Winner 2014

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We are pleased to announce the winner of Umoja Writing Competition 2014 is Lauren Dionysius and her non-fiction entry ‘Simply Ubuntu’. Second place goes to Denise Cummins with her literary entry ‘Tumaini (hope)’. Congratulations to these writers and I’d like to thank everyone who entered. We hope next year we can raise needed funds for Umoja Orphanage again next year when we hold the second competition from January 2015.

Here’s the winning story:

Simply Ubuntu

Upon the sudden, disturbing realisation that my dream job was no longer my dream, I resigned, packed my bags and went to Africa.  Sitting next to me on the plane was Gina, a wise South-African woman.  She told me that Africa was about people, about community, and in her words it’s about “becoming more certainly human by connecting with and experiencing the humanity of others”.  She scribbled the word “ubuntu” on a piece of newspaper, handed it to me, and told me to remember this during my time in Africa.  In the months that followed I learned that ubuntu was simply what you experienced on African soil.  It was what clawed its way deep into your bones and into the depths of your spirit.  Once you have been there, you never forget.  You never forget the people you met in the countries you saw, but until you can experience ubuntu for yourself, the phenomenon is difficult to recognise.

I saw ubuntu in the face of the elderly woman whose deep, leathery wrinkles captured a timeless wisdom acquired through decades of hardship.  I heard it in her words as we swapped stories of contrasting, even colliding cultures.  I saw it flicker through the dark unknown of her pupils as they reflected the fire’s flame before it flashed brightly through her glowing, white smile between missing front teeth.  I felt her unconditional generosity as it flowed into the food she so proudly cooked in the simplest of kitchens and tasted it in the bean stew she served me in a little enamel bowl.  I heard it in the joyful laughter of the village children as they ran around outside, playing bare-footed in the dirt.  I loved that they could make such long-lasting fun out of whatever they could find, limited only by their collective imaginations.  I reveled in their innocent curiosity.  They wanted nothing more than to simply talk to me, touch my skin and my long, straight hair and to hold my hand or leap into my lap.  I soon realised that no glass screens of any technological type had ever dulled their inquisitive minds.  And for that I was incredibly grateful.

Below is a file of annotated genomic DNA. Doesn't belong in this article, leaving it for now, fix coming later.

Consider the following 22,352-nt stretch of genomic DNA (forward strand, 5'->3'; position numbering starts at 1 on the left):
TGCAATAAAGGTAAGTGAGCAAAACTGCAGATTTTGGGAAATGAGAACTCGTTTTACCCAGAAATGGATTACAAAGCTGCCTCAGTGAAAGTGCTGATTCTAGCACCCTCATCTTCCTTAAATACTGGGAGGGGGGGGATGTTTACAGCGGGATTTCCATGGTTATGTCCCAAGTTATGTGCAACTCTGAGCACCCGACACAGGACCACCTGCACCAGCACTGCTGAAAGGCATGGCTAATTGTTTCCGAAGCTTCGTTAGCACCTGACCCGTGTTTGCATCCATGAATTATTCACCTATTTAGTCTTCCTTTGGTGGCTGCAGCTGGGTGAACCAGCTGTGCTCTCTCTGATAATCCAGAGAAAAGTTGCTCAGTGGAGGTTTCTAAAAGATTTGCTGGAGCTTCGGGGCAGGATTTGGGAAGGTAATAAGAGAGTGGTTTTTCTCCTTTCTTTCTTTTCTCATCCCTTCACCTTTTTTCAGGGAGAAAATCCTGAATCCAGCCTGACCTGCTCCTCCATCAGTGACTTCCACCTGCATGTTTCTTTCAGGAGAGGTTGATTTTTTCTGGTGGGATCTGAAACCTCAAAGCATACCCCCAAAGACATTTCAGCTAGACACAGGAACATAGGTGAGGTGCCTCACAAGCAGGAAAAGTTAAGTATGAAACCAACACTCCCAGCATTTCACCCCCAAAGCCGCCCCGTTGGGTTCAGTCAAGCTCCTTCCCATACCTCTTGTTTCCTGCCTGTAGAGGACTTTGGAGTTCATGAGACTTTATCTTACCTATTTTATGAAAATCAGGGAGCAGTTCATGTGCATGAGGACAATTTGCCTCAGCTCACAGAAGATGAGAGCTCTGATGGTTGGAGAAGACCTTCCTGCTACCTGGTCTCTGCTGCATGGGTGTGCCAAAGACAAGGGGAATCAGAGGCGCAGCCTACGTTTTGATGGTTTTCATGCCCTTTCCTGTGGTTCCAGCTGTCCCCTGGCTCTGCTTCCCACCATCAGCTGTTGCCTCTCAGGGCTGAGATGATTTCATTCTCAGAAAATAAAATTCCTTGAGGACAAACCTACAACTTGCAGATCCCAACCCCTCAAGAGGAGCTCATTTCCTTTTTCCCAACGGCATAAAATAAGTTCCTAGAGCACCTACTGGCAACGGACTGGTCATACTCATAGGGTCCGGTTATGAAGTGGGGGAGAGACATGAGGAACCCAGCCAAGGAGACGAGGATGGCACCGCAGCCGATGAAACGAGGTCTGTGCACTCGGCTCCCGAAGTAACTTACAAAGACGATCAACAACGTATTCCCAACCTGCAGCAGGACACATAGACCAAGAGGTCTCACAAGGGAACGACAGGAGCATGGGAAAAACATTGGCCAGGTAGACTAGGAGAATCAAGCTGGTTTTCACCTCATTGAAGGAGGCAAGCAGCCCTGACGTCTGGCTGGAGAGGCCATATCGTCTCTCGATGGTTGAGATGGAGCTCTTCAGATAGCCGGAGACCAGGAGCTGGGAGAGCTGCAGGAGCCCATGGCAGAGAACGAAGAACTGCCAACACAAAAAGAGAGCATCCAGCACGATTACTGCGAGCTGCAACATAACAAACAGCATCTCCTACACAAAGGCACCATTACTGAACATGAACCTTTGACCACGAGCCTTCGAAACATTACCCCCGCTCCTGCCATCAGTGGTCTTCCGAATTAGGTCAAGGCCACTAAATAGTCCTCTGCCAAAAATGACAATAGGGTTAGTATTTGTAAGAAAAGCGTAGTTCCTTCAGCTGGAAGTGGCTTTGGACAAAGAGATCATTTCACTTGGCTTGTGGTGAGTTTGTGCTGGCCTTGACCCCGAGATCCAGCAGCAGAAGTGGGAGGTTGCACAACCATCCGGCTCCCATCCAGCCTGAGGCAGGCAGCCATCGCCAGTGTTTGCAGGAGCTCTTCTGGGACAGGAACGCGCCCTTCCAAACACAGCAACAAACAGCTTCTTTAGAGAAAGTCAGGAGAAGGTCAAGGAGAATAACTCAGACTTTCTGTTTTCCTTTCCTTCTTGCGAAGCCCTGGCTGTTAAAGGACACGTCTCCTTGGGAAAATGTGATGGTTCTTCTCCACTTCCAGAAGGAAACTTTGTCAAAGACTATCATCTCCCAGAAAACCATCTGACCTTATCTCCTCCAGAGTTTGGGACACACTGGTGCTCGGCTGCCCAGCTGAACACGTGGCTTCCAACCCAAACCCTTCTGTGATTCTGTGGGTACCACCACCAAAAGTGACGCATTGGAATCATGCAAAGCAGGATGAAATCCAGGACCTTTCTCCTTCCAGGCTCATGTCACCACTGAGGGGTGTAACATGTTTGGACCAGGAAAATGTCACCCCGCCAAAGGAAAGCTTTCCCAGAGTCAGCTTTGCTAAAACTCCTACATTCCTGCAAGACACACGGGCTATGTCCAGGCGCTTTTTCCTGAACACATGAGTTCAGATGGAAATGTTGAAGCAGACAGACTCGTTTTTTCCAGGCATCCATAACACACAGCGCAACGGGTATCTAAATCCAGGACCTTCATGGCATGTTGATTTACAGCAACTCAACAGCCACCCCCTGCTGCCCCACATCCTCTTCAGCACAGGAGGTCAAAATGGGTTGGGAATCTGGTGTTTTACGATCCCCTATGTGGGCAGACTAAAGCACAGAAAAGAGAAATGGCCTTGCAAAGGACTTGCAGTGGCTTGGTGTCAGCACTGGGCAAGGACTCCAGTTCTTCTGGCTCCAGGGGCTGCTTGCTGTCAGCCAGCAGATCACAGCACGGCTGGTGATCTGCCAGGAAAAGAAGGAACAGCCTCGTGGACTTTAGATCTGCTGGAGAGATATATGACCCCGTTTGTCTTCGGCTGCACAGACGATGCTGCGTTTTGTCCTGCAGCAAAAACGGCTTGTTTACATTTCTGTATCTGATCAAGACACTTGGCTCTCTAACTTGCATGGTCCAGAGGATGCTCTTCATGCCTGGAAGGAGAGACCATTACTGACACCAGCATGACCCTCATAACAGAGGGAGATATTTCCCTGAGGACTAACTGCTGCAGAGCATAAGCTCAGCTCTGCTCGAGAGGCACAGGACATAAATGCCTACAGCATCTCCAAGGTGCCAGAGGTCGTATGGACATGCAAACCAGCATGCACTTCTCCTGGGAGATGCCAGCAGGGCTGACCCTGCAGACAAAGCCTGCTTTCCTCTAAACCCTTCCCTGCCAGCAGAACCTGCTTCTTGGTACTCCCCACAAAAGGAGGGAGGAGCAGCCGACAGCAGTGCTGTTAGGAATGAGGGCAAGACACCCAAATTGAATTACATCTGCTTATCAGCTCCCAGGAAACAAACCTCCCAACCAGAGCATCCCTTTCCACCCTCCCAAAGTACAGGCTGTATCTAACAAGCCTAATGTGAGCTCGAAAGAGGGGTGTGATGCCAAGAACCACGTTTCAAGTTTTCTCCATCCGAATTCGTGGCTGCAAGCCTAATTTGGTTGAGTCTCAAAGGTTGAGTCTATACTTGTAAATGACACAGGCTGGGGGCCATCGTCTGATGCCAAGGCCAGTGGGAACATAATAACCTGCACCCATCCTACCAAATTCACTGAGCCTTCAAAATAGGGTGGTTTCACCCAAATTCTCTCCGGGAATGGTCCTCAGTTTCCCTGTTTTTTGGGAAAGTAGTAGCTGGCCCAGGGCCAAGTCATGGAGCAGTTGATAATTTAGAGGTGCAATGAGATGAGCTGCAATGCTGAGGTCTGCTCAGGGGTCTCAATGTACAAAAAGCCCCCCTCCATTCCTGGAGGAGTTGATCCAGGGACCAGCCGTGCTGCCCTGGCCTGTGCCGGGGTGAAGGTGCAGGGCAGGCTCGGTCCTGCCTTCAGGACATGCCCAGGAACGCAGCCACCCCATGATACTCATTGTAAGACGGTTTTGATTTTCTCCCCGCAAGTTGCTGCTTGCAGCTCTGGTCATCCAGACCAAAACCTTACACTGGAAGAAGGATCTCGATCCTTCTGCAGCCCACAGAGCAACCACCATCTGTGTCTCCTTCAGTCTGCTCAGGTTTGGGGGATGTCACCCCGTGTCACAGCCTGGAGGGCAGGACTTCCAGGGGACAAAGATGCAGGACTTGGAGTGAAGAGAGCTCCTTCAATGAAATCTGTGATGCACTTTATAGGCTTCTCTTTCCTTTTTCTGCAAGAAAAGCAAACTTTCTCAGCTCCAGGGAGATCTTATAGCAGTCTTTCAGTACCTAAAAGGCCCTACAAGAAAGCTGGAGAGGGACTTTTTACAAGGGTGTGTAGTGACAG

I felt ubuntu in this tiny village in rural Malawi where community life thrived on an intricate thread of hope that weaved a connection through every man, woman and child.  As I helped the children collect water from the bore pump, I felt it in the vulnerability of the modest infrastructure with which they all lived, a harsh reality of Africa’s simple life.

The longer I spent in Africa, the more I learned that it was ubuntu that remained within me after leaving behind the stressful distractions of my life back in Australia.  As a career-driven yet burned out city girl, I was so humbled by this poverty-stricken nation and its absolute belief in survival against all odds.  By first world standards these people had “nothing” yet they had the warmest of hearts and the most generously grateful souls I’d ever met.  There was no sense of stress or the pressure that accompanied daily life back home.  I found myself surrounded by humans just being human, by living their lives in the best way they knew how.  And for the first time ever, I was able to just take the time to truly listen to, learn from and connect with those around me.  This is because in Africa, humanity, not wealth, defined people.  Gina was right.  Africa was all about people.

Ubuntu is what the developed world is missing.  While we continue to chase bigger, stronger, faster, newer and more expensive, we will never be satisfied.  We live in a country of excess.  We have too much food, too much money, too many choices and too many “things”.  Nothing will ever be good enough while we are always looking for “more”.  While Australia tries to create strength through wealth and materialism, Africa creates strength of the heart through connections with other people.  Possessions and “things” are simply irrelevant.  It is for these reasons that Africa has so much to teach the rest of the world.

Ubuntu has been etched under my skin like a tattoo, a constant reminder of Africa’s beating heart.  This is what beckons me every day to return to its shores and will therefore continue to be a part of me.  For it’s the heart that is intertwined so deeply with that of ubuntu, that innate humanness that is within every one of us that craves connection with the people around us.  Everyone can take a leaf or two out of Africa’s book.  And these are the pages that I will hold close to my heart for the rest of my life.

The runner up story ‘Tumaini (hope)’ will be posted next week. So please come back to read it.

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